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Thursday, March 24, 2011

Generating a list of permutation matrices with Mathematica

The following function defined by
f[n_] := Map[# // MatrixForm &,
Map[SparseArray[{i_, i_} \Rightarrow 1, {n, n}][[#]] &,
Permutations[Array[# &, n]]]]
maps $n$ to $S_n$, the symmetric group of $n$ elements, and displays its elements as a list of permutation matrices.

Mathematica keeps surprising me.

The function above is basically a one line function in Mathematica. ( Mathematica is a functional programming language. Every Mathematica instruction is a function, including IF and WHILE. Compare Microsoft Excel. All data in Mathematica is essentially a list. )

M381 Mathematical Logic is about the Universal Register Machine, the URM. It is a theoretical computer with only four instructions. Z(n): zero Register n, S(n) add 1 to Register n, C(m,n) copy register m to n and J(m,n,p) if the contents of Registers m and n are equal then jump to the instruction at line p. - The function above is computable and thus can be implemented in the form of an URM program. I don't know how many registers and instructionlines would be involved but it will be in the hundreds if not thousands. Just think of programming the one line function in a ( higher ) programming language like Java without using any third party imports.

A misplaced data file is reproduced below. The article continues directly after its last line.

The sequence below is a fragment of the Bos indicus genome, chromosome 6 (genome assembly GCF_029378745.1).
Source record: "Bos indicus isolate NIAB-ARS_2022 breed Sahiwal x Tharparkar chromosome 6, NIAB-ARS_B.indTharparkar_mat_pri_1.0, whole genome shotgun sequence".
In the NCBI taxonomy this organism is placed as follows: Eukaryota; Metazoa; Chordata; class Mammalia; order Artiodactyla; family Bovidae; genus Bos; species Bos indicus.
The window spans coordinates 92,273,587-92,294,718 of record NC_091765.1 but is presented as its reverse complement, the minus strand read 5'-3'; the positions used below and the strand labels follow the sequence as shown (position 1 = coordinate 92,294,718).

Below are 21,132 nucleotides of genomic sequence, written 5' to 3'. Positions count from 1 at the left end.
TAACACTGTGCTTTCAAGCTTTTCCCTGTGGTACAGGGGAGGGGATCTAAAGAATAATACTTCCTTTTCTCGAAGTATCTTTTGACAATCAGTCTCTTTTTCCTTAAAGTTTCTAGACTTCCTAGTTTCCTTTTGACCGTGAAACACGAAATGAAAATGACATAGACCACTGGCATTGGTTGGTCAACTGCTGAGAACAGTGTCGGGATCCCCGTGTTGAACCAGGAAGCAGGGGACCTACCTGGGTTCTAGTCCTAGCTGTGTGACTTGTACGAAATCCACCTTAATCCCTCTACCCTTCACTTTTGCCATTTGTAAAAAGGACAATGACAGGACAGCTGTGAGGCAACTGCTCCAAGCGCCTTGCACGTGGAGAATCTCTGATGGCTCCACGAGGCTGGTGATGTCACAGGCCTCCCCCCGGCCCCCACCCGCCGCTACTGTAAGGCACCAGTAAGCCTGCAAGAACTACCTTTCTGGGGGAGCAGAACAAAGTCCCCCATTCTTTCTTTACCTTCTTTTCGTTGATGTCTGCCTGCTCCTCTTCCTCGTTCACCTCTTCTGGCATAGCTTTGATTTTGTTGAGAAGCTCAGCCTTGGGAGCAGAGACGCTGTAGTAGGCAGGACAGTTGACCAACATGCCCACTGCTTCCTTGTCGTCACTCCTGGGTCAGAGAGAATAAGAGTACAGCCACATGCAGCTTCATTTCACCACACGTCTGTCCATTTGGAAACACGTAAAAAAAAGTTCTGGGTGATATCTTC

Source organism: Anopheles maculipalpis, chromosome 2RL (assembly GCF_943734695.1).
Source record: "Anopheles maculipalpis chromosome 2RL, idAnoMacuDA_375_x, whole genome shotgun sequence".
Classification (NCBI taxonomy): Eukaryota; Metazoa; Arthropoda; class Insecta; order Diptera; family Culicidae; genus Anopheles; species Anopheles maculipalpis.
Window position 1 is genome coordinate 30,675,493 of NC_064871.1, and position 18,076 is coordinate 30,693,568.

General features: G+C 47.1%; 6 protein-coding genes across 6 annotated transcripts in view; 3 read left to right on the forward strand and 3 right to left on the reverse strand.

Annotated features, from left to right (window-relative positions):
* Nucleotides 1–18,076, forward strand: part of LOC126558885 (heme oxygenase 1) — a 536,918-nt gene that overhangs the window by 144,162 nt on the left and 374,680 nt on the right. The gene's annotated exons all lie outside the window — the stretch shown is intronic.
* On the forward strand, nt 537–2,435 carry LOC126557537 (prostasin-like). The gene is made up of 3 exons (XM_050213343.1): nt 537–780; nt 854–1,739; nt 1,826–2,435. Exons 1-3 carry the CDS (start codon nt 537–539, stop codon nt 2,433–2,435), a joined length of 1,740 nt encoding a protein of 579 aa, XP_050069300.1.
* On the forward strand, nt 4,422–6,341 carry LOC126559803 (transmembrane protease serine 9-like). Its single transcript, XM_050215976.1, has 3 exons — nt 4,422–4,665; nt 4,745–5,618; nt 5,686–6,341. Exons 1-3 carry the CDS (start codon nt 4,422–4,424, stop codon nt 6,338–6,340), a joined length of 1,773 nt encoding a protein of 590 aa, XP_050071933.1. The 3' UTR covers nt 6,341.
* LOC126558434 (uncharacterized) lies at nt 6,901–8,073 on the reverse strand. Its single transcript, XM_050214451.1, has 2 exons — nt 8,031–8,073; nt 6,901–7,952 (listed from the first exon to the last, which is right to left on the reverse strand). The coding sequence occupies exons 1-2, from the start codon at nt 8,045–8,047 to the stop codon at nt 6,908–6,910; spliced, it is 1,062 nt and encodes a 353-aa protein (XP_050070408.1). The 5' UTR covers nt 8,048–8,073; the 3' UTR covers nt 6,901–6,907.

P.S.
All Mathematica output can be copied as LaTeX and pasted in your LaTeX IDE, unfortunately MathJax leaves the handling of tables and matrices to HTML ( not entirely logical because you are publishing to the web and not to a PDF document ). That is the reason I included a printscreen image of a Mathematica notebook in this post.

Welcome to The Bridge

Mathematics: is it the fabric of MEST?
This is my voyage
My continuous mission
To uncover hidden structures
To create new theorems and proofs
To boldly go where no man has gone before

(Raumpatrouille – Die phantastischen Abenteuer des Raumschiffes Orion, colloquially aka Raumpatrouille Orion was the first German science fiction television series. Its seven episodes were broadcast by ARD beginning September 17, 1966. The series has since acquired cult status in Germany. Broadcast six years before Star Trek first aired in West Germany (in 1972), it became a huge success.)